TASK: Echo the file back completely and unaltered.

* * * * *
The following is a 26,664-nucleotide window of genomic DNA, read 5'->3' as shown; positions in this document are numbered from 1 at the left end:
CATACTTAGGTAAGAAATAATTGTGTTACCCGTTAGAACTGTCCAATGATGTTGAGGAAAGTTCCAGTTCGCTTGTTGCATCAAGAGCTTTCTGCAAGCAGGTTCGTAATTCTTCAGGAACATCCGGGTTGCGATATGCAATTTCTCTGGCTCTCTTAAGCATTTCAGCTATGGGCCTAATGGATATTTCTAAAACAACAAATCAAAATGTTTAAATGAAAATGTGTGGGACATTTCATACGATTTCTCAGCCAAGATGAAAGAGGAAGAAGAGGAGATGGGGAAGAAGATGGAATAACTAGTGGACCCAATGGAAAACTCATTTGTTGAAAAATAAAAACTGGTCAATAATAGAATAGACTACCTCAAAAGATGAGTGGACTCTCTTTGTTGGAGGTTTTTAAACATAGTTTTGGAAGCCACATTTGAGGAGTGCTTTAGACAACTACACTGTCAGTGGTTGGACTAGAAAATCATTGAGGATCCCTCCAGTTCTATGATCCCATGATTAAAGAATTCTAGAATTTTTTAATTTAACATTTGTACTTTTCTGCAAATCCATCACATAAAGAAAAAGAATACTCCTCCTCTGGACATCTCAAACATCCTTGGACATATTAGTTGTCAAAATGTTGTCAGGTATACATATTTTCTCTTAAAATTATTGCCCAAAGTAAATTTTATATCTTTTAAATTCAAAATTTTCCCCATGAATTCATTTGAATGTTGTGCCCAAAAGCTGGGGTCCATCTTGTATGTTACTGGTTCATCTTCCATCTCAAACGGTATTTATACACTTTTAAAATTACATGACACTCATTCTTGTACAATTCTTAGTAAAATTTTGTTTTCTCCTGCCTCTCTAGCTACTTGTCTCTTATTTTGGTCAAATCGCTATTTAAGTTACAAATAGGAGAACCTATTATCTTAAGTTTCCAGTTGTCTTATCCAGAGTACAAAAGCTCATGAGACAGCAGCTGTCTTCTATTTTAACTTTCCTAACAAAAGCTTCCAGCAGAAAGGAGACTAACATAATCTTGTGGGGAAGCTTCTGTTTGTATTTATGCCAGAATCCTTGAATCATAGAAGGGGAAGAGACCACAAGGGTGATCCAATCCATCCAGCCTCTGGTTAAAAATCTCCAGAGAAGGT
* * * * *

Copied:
The following is a 26,664-nucleotide window of genomic DNA, read 5'->3' as shown; positions in this document are numbered from 1 at the left end:
CATACTTAGGTAAGAAATAATTGTGTTACCCGTTAGAACTGTCCAATGATGTTGAGGAAAGTTCCAGTTCGCTTGTTGCATCAAGAGCTTTCTGCAAGCAGGTTCGTAATTCTTCAGGAACATCCGGGTTGCGATATGCAATTTCTCTGGCTCTCTTAAGCATTTCAGCTATGGGCCTAATGGATATTTCTAAAACAACAAATCAAAATGTTTAAATGAAAATGTGTGGGACATTTCATACGATTTCTCAGCCAAGATGAAAGAGGAAGAAGAGGAGATGGGGAAGAAGATGGAATAACTAGTGGACCCAATGGAAAACTCATTTGTTGAAAAATAAAAACTGGTCAATAATAGAATAGACTACCTCAAAAGATGAGTGGACTCTCTTTGTTGGAGGTTTTTAAACATAGTTTTGGAAGCCACATTTGAGGAGTGCTTTAGACAACTACACTGTCAGTGGTTGGACTAGAAAATCATTGAGGATCCCTCCAGTTCTATGATCCCATGATTAAAGAATTCTAGAATTTTTTAATTTAACATTTGTACTTTTCTGCAAATCCATCACATAAAGAAAAAGAATACTCCTCCTCTGGACATCTCAAACATCCTTGGACATATTAGTTGTCAAAATGTTGTCAGGTATACATATTTTCTCTTAAAATTATTGCCCAAAGTAAATTTTATATCTTTTAAATTCAAAATTTTCCCCATGAATTCATTTGAATGTTGTGCCCAAAAGCTGGGGTCCATCTTGTATGTTACTGGTTCATCTTCCATCTCAAACGGTATTTATACACTTTTAAAATTACATGACACTCATTCTTGTACAATTCTTAGTAAAATTTTGTTTTCTCCTGCCTCTCTAGCTACTTGTCTCTTATTTTGGTCAAATCGCTATTTAAGTTACAAATAGGAGAACCTATTATCTTAAGTTTCCAGTTGTCTTATCCAGAGTACAAAAGCTCATGAGACAGCAGCTGTCTTCTATTTTAACTTTCCTAACAAAAGCTTCCAGCAGAAAGGAGACTAACATAATCTTGTGGGGAAGCTTCTGTTTGTATTTATGCCAGAATCCTTGAATCATAGAAGGGGAAGAGACCACAAGGGTGATCCAATCCATCCAGCCTCTGGTTAAAAATCTCCAGAGAAGGT